Seriously, is it too much to ask for those in charge to come up with another reason? They can set any dress code they want, but could they please stop putting the responsibility for boy’s behavior onto girls. This is part of the reason why girls/women buy into that “boys will be boys” crap and how girls/women come to blame themselves for someone else’s behavior. It’s classic abusive behavior, taken straight from an abuser’s script: “You made me hit/grope you.” Think about that.
In one of my daughter’s classes they discussed feminism. The teacher asked the students, “Where do you see yourself in 10 years.” Every girl (other than my daughter and one other girl – I’m so proud) listed being married with children first, and over 50% of the girls stopped with that. Not one boy had marriage and children on their list. And this is 2014. I almost wept. That conversation somehow spiraled into women’s attire (not men’s, mind you) and the age old “some women dress like they want to have sex” comment reared its ugly head. Little Pandora said, “So what if they want to have sex? That doesn’t mean they want to have sex with you. This isn’t a game where the first guy that tags a woman gets to have sex with her.” Have I mentioned how proud we are of her?
2. Many of the girls said that they didn’t report the incident because they didn’t want to make a “big deal” of their experiences. They doubted if anything outside of forcible heterosexual intercourse counted as an offense or rape.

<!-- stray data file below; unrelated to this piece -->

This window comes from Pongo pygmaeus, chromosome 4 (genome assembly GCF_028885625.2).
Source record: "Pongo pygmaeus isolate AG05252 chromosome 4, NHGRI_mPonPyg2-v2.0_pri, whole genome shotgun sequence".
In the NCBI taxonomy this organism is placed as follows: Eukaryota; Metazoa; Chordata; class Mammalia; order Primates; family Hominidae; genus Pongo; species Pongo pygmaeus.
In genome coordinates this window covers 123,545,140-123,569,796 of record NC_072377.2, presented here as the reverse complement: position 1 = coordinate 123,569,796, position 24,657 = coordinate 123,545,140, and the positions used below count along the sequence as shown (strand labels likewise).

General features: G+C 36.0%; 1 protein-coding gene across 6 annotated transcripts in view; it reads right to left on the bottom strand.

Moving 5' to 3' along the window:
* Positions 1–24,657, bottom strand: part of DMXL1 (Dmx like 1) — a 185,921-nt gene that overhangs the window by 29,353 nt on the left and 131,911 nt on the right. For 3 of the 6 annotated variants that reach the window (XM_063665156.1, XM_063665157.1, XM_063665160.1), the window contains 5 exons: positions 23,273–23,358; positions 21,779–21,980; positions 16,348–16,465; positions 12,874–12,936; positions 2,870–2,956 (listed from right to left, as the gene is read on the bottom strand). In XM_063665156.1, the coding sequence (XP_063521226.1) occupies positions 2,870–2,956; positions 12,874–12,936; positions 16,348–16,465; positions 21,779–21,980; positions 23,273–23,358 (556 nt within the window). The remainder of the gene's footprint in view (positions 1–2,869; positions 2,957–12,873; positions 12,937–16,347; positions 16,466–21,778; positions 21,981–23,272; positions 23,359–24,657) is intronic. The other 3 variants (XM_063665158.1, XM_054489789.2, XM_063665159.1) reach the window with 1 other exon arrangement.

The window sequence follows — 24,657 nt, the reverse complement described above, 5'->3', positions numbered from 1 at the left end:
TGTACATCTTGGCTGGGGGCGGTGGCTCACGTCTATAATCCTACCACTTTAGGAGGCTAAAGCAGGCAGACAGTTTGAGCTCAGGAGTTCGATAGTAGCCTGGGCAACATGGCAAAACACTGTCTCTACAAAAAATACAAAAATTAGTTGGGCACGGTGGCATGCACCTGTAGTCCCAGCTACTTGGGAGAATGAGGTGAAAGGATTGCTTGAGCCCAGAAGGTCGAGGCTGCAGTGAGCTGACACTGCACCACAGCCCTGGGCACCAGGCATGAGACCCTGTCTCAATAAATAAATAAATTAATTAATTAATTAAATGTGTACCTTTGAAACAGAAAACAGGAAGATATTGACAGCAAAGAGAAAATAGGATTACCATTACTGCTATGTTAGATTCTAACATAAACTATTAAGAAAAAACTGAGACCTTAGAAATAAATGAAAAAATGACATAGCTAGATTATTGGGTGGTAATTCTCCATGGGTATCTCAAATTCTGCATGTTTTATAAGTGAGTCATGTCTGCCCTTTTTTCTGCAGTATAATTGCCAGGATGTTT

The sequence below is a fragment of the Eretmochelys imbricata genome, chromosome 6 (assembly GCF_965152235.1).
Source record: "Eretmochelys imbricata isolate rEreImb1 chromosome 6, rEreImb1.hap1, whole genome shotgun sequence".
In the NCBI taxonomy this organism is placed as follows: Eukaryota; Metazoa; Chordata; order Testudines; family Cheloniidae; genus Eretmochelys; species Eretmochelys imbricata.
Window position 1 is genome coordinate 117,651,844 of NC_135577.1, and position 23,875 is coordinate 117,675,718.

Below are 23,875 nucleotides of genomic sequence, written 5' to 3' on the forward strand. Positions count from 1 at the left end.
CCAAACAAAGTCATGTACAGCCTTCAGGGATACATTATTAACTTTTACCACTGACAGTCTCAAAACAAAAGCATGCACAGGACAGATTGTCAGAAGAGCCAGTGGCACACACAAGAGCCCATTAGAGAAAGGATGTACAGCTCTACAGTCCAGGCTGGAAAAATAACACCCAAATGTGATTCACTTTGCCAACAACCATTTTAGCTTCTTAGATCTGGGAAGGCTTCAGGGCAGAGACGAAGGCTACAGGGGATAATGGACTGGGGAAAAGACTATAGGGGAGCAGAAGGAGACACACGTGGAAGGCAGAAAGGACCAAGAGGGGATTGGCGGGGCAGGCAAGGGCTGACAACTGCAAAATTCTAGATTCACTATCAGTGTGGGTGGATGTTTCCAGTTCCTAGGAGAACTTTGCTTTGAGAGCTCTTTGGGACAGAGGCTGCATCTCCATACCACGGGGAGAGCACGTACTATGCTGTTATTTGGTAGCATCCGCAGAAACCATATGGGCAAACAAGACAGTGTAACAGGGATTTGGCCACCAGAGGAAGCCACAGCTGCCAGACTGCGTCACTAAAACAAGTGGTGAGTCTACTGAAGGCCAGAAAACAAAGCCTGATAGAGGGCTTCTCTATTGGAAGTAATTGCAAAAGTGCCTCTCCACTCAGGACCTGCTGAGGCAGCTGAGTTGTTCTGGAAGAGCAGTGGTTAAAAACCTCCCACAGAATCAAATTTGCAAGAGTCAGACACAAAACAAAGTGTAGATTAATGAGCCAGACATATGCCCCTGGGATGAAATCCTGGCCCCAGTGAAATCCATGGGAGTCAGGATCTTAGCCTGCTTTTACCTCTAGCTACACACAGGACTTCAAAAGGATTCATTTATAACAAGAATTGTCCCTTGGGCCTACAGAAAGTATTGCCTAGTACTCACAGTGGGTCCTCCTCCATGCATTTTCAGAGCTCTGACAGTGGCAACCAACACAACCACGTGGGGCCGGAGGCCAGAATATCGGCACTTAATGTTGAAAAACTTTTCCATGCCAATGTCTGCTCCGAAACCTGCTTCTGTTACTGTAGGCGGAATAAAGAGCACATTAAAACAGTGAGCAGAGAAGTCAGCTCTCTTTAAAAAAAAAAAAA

This finding is heartbreaking. Picture a boy/man walking up to another boy/man and grabbing his butt or genitalia. Do you think that would be viewed as a big deal? (And, yes, when this happens to a boy/man it’s assault.) But what worries me is how the girls are dismissing this behavior as normal. That’s a problem. They don’t see it as something to be upset about.
3. Lack of reporting may be linked to trust in authority figures. According to Hlavka, the girls seem to have internalized their position in a male-dominated, sexual context and likely assumed authority figures would also view them as “bad girls” who prompted the assault.
Ah… gotta love the Madonna/whore standard. And why would they trust authority figures when these are the same people telling them that their attire is a distraction to boys/men. The narrative is already set. In stone.
4. Hlavka found that girls don’t support other girls when they report sexual violence. The young women expressed fear that they would be labeled as a “whore” or “slut,” or accused of exaggeration or lying by both authority figures and their peers, decreasing their likelihood of reporting sexual abuse.
Nothing gets my blood boiling faster then when a girl/woman calls another girl/woman a “whore” or “slut” and the speed at which I shut that abuse down is faster than light travels. I tell my daughter, “Don’t be one of those people.” But when you think about what we tell girls, why would report sexual abuse? After all, it’s their fault for dressing the way the do, flirting with a boy they like, boys will be boys, boys/men just can’t help themselves, etc. Being groped is normal.
We need to tell girls and boys that touching anyone without their consent is wrong. Basically, we need to give them a remedial course because this message is getting lost in translation.